There’s nothing that makes an apartment feel more like a home (for me) than plants. I’ve been slowly building up my indoor garden for the last two years and consider each new plant addition a member of the family with its own space and needs.
In a minimalist and/or neutral-colored apartment, plants are a great way to bring color and a natural touch to your interior.
But it’s much more than aesthetic. The benefits of having plants around you include increased humidity and purified air – benefits that are particularly useful in winter, when you may not be keeping your windows open during the day or going outside too frequently.
You don’t have to have a green thumb to add some fauna to your life. During winter, the decrease in sunlight and increase in heater-use can be difficult for the more delicate of plant-life, but many plants are low-maintenance throughout the year.
Here are a few hearty sprouts and shrubs to get you young botanists started:
Needs Some TLC
If you can just occasionally remember to check in on your orchids, they will reward you many-fold. A well-kept orchid will continue to flower for years. Don’t be discouraged when they’re bare; they’re just gearing up for the next bloom. Orchids are among the group of plants that take in carbon dioxide and release oxygen, keeping your air fresh (and therefore making them a great choice for your bedroom). These plants do need weekly watering and direct sunlight. Even if you don’t get a ton of light in your apartment, keep your orchids on a windowsill and they’ll soak up what they can.
Yes, your philodendron will need some care, but they’re fairly easy to figure out once you know what to look for. They do best in indirect sunlight, so consider keeping them in light-ish rooms, but not necessarily on a windowsill. You’ll be able to tell if they’re getting too much sunlight if several of the leaves turn yellow at once (this is, however, normal for older leaves and is likely to happen one at a time). Watering should take place every few days (less during winter) and the top layer of soil needs to dry out between waterings.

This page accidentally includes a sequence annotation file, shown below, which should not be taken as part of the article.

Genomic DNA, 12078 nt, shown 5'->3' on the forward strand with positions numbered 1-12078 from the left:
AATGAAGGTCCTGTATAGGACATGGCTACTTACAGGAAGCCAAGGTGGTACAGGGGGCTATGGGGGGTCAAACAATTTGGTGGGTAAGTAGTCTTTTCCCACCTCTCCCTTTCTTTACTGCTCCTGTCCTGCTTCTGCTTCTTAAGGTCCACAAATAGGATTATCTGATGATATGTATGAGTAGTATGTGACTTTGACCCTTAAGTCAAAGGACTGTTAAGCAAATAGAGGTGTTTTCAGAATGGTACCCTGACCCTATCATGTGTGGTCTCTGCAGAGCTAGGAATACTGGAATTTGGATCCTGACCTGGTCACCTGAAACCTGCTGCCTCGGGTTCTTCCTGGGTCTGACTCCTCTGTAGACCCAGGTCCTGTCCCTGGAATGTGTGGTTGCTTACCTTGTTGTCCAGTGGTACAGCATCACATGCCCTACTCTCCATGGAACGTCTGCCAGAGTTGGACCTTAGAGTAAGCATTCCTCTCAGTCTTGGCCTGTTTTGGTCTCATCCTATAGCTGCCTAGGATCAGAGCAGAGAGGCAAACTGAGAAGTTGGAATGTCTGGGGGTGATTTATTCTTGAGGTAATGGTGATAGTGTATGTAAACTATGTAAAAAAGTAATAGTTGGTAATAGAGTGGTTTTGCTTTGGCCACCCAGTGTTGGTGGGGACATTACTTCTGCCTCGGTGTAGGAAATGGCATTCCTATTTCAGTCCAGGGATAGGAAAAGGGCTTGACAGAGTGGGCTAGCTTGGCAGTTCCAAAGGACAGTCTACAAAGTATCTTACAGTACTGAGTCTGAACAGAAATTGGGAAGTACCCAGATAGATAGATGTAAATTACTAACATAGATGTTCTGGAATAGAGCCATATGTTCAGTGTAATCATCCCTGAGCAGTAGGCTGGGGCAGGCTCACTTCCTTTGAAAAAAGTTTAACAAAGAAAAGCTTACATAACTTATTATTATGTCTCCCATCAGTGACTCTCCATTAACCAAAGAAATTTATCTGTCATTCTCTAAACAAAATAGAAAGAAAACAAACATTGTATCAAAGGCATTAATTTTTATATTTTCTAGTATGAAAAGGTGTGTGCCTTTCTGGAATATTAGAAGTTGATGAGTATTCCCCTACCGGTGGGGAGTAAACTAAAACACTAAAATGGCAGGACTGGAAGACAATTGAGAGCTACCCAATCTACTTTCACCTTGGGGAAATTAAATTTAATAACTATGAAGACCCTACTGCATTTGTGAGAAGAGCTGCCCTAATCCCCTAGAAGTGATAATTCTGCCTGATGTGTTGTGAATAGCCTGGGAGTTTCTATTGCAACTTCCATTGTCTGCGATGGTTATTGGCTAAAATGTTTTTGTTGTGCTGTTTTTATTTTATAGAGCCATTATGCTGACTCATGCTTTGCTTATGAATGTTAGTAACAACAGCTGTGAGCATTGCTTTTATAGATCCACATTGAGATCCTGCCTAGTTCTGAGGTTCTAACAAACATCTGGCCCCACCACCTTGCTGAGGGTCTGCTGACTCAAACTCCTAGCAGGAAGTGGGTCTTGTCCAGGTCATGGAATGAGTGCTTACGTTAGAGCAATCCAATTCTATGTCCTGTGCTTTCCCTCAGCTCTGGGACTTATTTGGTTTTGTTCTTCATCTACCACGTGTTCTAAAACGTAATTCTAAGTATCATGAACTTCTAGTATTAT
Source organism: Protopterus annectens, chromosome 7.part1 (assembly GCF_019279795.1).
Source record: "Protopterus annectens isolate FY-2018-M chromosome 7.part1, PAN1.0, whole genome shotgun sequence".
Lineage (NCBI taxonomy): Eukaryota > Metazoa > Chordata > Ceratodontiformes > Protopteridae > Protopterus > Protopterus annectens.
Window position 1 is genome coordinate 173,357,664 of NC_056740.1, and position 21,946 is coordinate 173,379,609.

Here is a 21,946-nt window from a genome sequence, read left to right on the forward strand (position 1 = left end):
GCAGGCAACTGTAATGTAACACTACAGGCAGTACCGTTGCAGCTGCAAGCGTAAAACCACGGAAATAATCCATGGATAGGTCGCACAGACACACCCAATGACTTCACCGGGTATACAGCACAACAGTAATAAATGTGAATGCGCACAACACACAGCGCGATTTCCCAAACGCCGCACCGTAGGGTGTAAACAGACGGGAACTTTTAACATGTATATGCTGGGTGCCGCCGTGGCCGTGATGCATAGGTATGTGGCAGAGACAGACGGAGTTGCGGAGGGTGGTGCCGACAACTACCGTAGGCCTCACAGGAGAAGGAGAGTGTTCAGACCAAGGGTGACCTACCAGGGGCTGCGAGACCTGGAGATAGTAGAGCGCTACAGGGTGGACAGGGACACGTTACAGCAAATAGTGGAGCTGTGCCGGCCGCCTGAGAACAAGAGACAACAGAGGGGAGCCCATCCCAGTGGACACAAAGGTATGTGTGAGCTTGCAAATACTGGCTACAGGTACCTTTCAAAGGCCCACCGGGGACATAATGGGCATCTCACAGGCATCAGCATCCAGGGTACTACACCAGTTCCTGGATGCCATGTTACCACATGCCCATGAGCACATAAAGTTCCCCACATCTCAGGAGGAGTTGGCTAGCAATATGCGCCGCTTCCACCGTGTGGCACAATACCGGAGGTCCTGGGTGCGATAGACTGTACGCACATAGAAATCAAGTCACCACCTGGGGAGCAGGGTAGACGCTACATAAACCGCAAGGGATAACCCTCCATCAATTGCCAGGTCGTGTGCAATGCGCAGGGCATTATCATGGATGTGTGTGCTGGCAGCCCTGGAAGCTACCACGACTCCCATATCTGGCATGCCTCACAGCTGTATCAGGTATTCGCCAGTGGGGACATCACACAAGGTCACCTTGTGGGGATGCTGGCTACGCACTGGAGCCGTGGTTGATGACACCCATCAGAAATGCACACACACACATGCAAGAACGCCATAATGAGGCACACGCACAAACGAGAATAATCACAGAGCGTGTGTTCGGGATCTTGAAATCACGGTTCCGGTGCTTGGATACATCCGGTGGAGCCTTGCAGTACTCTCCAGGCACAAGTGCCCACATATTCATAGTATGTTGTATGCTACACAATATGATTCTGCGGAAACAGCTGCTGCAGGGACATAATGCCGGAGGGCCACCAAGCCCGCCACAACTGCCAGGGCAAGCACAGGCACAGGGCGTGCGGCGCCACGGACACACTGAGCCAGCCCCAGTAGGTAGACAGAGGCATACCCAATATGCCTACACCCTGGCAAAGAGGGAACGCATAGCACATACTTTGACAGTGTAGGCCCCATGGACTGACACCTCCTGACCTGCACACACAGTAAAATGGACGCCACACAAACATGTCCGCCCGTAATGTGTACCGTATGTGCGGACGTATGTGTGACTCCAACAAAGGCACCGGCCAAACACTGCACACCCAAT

Rhipsalis Paradoxa (Chain Cactus)
What a beautiful, unusual flowering cactus! Keep this in your house and people will ask you about it. It’s a good thing, then, that it’s so easy to propagate – give all your friends cuttings to keep the good vibes going. It’s pretty moderate in its needs; minimal watering, indirect light. It will grow, grow, and grow some more – so re-potting may be necessary after a while.
Ficus Robusta (Rubber Plant)
Rubber plants, with their shiny, deep green leaves, look great in almost any space. Indirect sunlight is best, plus intermittent watering. Pay attention to the leaves; if they’re drooping but not falling off, try more water. If they’re turning brown and falling off, try less water. If you’re looking for something large, try the Ficus Elastica, which grows more like a tree, but needs care similar to its smaller cousin. Ficus Robusta removes formaldehyde from the air, found pollutants such as car exhaust.
Give ’em Less Attention than Your Ex
Sansevieria Trifasciata (Snake Plant)
This is also sometimes called Mother-in-Law’s Tongue, which just seems mean. It is generally known as one of the easiest houseplants to grow, needing almost no care. It doesn’t need much sun and prefers to stay quite dry, so you can stick it in a corner and water it every few weeks. While you’re doing literally nothing, your Snake Plant will remove benzene, xylene, formaldehyde and trichloroethylene from the air. The light-green striping on the leaves and the unusual upright position makes it an eye-catching addition to your room.
Scindapsus Aureus (Golden Pothos)
What could be easier than a plant that actually stays green and healthy in the dark? This one is hard to kill as long as you keep the soil moist. It’s a great choice to hang or put on a shelf, as it grows fast and cascades beautifully. Like many other plants, Golden Pothos also removes formaldehyde from the air.
Looking for some plantspiration? Check out our Pinterest boards here:
Do you have a favorite houseplant? Tell us about it (and share your pics) in the comments!